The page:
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In the period after 1990, a massive return to liberalised forms of politics has taken place and has been largely centred around the dismantling of one partyregimes, the termination of a large number of military-led or dominated governments, the embrace of a multiparty political framework, the introduction of an independent media, the restoration of some basic freedoms to the people of the countries concerned and the convening of multi-party elections. This development was so widespread and overwhelming that it was seen by many observers as the beginning of Africa's second liberation (Olukoshi 1998; Gyimah-Boadi 2004; Mkandawire 2006). Potential gains to the peoples from the liberalisation of their national political spaces were undermined since the 1980s by the conditions set by outside suppliers of necessary resources, combined with internal challenges in terms of weak institutions, civil society and media as well as lack of a tradition of multiparty democracy and general poverty. Matters appear to have been worsened by the fact that in many African countries the promise which the opposition once represented as the bearer of the hopes and aspirations of the people has substantially faded away. Several factors have contributed to weaken and, in some cases, discredit the opposition in much of Africa's ongoing experience with multiparty politics. This is a serious development that begs for further investigation; as the development of a healthy and vigorous opposition is a major part of a democratic framework. In this study, we will see how the situation in Tanzania has evolved over the past 17 years of multi-party development; based on rather unique interviews with Professor Ibrahim Lipumba, leader of one of Tanzania's major opposition parties. © Council for the Development of Social Science Research in Africa, 2012.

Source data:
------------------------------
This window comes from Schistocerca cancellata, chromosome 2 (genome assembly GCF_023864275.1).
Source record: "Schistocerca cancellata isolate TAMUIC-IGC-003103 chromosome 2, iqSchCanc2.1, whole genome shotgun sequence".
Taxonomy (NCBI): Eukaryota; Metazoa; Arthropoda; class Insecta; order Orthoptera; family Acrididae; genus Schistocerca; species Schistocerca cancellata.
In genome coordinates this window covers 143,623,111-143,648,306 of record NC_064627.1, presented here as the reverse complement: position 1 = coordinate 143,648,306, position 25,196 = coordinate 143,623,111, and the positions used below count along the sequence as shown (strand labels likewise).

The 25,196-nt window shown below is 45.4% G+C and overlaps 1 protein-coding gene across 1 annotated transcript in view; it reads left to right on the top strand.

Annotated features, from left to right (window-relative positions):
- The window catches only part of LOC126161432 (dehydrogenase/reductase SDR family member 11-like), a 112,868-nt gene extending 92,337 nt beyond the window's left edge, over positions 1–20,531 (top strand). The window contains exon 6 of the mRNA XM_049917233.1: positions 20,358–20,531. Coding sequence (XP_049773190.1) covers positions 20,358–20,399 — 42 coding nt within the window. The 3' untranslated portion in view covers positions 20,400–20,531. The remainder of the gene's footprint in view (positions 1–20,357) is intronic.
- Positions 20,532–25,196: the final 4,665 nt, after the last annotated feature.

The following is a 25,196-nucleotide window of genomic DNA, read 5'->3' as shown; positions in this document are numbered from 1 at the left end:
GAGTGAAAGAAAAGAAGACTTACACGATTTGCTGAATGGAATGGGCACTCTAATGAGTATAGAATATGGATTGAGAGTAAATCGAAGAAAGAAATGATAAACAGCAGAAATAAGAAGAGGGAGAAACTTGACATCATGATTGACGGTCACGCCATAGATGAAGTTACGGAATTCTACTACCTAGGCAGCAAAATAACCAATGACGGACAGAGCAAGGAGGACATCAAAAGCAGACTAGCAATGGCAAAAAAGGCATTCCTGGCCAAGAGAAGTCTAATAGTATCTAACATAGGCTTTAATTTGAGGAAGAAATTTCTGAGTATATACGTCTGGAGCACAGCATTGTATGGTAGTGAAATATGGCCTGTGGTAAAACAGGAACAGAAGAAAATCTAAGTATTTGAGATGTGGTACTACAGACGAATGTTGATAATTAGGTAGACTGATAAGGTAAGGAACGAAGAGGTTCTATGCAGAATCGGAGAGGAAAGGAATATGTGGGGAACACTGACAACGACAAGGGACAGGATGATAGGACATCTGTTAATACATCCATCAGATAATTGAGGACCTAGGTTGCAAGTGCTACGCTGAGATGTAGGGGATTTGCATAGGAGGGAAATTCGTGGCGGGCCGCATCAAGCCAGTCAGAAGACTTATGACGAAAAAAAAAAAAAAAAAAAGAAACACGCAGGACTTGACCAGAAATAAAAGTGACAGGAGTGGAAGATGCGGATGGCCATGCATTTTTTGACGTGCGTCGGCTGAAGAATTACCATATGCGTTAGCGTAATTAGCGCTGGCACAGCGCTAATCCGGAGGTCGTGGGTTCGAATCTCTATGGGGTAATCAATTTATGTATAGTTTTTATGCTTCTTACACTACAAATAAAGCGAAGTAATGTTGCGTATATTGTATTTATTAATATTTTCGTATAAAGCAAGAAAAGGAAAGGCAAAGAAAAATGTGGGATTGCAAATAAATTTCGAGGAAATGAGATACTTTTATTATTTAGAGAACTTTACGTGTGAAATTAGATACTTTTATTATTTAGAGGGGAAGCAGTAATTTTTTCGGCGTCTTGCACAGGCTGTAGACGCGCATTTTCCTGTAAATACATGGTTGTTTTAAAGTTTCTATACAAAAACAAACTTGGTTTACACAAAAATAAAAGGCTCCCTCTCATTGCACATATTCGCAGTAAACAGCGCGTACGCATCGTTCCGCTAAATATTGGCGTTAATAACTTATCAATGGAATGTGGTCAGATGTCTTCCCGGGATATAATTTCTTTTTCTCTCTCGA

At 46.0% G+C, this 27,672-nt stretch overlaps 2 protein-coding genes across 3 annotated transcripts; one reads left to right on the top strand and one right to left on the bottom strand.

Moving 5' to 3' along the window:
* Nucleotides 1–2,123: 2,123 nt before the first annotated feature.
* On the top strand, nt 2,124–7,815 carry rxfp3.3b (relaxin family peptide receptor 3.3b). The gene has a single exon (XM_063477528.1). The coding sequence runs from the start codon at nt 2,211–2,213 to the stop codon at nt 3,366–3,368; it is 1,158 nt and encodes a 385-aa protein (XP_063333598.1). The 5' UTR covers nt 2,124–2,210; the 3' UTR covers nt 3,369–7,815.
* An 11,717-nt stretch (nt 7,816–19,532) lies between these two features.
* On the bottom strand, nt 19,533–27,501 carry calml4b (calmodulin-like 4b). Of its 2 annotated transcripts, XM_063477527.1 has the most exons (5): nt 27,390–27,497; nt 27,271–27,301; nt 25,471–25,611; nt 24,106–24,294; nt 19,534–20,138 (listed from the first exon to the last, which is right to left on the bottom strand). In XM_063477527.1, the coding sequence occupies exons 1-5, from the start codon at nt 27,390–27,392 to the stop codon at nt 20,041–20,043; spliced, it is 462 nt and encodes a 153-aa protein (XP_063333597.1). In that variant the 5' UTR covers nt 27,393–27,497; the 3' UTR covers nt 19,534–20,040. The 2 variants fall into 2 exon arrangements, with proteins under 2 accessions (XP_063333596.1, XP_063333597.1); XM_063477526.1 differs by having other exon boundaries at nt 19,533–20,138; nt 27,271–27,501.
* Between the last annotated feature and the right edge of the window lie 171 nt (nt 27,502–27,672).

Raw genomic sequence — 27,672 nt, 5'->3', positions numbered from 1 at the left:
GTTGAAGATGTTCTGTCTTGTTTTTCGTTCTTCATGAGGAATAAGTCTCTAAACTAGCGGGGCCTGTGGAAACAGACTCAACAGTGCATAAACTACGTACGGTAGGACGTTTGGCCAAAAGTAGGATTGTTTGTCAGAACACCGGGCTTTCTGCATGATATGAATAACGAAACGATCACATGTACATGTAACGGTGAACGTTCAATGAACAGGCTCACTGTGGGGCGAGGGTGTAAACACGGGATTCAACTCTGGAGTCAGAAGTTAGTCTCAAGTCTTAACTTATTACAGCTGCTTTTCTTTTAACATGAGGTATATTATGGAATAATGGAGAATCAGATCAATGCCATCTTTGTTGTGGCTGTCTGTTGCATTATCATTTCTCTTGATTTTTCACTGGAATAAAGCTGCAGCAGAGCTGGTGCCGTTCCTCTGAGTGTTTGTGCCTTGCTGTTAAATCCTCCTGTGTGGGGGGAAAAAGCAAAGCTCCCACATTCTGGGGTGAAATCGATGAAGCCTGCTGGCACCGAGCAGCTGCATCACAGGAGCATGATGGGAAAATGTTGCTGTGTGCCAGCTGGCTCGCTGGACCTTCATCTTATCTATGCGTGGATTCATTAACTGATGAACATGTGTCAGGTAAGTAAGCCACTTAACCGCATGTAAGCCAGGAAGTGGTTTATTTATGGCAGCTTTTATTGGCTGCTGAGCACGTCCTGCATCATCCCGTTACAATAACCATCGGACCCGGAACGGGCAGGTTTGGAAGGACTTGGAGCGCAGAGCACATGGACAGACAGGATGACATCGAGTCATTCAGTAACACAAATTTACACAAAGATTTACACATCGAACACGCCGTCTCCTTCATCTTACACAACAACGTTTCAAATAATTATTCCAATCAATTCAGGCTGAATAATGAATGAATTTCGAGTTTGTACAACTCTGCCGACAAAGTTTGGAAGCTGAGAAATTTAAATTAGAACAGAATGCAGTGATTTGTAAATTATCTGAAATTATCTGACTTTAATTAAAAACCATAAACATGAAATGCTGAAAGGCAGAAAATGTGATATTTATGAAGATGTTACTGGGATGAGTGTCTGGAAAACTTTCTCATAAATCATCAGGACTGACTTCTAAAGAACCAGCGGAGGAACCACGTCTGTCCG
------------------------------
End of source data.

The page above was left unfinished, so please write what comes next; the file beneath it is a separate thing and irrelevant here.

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In this article, I analyze public opinion about the 2006 Mexican presidential election in the context of the post-election conflict. My goal is to determine which individual-level variables influenced opinions about the post-election conflict. The analysis focuses on individual positions about the election fairness, confidence in the electoral Tribunal, claims for a full recount, and the public's stands on street protests and mobilization, among others. I use the Mexican component of the Comparative National Election Project (CNEP), conducted for the first time in Mexico in 2006 as a two-wave, preelection and postelection, panel design. The results highlight the importance of political predispositions in the analysis of public opinion in Mexico.